Though coast guardsmen offered to take the survivors ahsore by plane, all chose to go to New York aboard the Exermont.

At the time of the accident, the plane, a 10-passenger, high-winged Bellanca Airbus recently equipped with floats, was flying over the Queen Mary in a greeting to President Adriel Bird of the W. S. Quimby Co. of Boston, its owner.


26 July 2016

Back Home For a Spell

From "Dunedin Personals" in The Evening Independent on this day in 1945:

Pfc. Richard Kamensky is home on temporary duty after spending more than a year in England. He is attached to the English Air force and arrived on the Queen Mary.

25 July 2016

Troops In Transit

From The Glasgow Herald on this day in 1945:


To Sail From Southampton

Southampton has been designated a port of embarkation for troops being re-deployed to the United States, said a U.S. Army announcement yesterday. Transatlantic liners, including the Queen Elizabeth and the Queen Mary, are expected to dock there by mid-August, when the port will absorb virtually all the U.S. Army's shipping and re-deployment from the United Kingdom. Troops now leave by way of Scotland.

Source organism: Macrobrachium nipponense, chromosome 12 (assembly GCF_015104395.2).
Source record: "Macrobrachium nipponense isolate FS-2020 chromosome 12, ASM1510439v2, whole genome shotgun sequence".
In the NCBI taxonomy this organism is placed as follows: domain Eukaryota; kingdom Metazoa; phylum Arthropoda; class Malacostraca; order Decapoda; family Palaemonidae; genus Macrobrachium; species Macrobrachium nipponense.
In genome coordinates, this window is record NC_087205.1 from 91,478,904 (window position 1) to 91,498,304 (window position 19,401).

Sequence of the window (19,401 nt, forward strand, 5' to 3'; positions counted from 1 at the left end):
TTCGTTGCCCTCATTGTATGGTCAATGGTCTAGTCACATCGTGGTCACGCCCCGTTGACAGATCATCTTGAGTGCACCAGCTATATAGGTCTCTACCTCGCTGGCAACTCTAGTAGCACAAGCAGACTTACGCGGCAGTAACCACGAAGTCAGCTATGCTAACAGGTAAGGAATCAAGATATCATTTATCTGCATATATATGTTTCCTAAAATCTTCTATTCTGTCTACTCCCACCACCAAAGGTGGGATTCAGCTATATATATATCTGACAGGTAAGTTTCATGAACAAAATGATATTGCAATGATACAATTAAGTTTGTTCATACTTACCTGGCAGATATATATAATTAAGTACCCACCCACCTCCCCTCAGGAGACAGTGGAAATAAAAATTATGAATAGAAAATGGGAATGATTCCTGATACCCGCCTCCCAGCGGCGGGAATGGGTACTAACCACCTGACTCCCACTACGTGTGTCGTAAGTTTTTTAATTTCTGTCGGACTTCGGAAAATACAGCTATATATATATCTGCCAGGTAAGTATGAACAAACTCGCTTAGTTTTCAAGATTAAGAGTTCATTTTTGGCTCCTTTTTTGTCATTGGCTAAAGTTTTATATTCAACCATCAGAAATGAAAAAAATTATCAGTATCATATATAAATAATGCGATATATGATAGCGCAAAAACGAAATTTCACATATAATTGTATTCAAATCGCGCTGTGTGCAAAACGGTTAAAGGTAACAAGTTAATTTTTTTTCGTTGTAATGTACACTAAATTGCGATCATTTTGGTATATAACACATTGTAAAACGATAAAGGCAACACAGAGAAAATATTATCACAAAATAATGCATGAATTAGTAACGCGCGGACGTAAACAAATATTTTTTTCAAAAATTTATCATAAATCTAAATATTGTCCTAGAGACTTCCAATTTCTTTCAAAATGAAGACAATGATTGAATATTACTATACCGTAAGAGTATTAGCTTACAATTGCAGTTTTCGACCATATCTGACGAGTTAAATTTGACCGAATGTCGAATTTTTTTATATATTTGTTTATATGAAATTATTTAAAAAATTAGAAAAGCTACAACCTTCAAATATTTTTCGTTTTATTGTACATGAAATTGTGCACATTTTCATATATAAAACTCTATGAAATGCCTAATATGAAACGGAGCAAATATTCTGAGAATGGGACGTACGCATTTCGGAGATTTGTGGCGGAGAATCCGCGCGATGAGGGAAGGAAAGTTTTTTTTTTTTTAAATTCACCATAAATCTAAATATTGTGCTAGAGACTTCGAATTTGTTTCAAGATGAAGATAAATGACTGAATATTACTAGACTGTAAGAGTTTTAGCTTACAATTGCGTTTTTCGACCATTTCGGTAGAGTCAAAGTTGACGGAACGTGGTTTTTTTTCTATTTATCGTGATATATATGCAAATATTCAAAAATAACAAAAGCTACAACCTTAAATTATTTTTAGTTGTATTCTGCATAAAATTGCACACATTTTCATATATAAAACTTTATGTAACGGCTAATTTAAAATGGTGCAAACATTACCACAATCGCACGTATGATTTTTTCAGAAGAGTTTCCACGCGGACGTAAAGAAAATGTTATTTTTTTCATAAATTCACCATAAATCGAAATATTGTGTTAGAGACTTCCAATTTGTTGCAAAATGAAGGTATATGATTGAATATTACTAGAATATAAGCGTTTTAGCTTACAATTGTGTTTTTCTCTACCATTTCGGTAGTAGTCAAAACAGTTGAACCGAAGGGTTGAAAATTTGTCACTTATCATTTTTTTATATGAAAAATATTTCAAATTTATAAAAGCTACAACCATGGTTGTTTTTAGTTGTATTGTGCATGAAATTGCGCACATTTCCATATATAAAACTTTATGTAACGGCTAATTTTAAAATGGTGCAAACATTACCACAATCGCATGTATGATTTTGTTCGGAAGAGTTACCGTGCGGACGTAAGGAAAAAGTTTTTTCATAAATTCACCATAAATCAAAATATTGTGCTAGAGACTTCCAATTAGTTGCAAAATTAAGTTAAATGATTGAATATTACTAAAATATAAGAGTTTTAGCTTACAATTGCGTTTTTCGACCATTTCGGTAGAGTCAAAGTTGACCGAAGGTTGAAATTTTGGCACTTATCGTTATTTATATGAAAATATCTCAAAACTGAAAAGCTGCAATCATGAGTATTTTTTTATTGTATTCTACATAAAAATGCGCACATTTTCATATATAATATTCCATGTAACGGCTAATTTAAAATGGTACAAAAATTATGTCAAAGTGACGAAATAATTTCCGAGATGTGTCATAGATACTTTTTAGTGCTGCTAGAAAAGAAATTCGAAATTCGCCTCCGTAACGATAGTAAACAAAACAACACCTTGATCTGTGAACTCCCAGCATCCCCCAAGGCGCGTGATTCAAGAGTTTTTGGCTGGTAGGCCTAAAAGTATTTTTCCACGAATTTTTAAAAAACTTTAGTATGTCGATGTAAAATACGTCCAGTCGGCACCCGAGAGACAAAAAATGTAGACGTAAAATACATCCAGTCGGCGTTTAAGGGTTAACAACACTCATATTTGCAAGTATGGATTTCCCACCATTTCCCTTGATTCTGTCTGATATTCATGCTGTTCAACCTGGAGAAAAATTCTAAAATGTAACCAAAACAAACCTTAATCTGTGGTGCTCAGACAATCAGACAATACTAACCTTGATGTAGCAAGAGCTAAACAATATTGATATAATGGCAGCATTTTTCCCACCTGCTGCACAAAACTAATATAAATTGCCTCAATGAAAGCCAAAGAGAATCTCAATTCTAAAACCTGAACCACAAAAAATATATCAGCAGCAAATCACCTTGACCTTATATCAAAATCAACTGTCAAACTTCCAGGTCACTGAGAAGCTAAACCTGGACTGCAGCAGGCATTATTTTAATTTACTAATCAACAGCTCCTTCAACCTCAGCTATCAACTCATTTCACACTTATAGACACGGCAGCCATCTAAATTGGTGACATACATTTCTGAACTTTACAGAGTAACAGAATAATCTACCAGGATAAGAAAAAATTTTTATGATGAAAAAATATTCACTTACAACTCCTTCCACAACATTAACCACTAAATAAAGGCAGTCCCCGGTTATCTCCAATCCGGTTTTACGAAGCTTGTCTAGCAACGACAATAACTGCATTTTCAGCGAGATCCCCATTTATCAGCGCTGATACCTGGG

Southampton will have three staging areas capable of handling more than 33,000 troops at one time. All these troops will be in transit, stopping in the United Kingdom for only a few days en route to the United States. They will be at Tidworth, where more than 16,000 can be accommodated; Barton Stacey, near Crawley (about 7400 troops); and Southampton (10,000). Officials estimate they will be able to load one of the largest ships in approximately 48 hours.

24 July 2016

What's a $100 Between Friends?

From The Southeast Missourian on this day in 1945:

Britain Charges U.S. $100 Each For Carrying Vets on Luxury Liner

London, July 24. - (AP) - A responsible but unattributable source said today the British Ministry of War Transport charged approximately $100 for each American soldier traveling on the British liners Queen Mary and Queen Elizabeth, now being used for troop redeployment to the United States.

The charge is identical with that the government must pay the shipping companies operating liners, he said.

The source said the whole question was one of reverse lend-lease, and has not yet been settled entirely.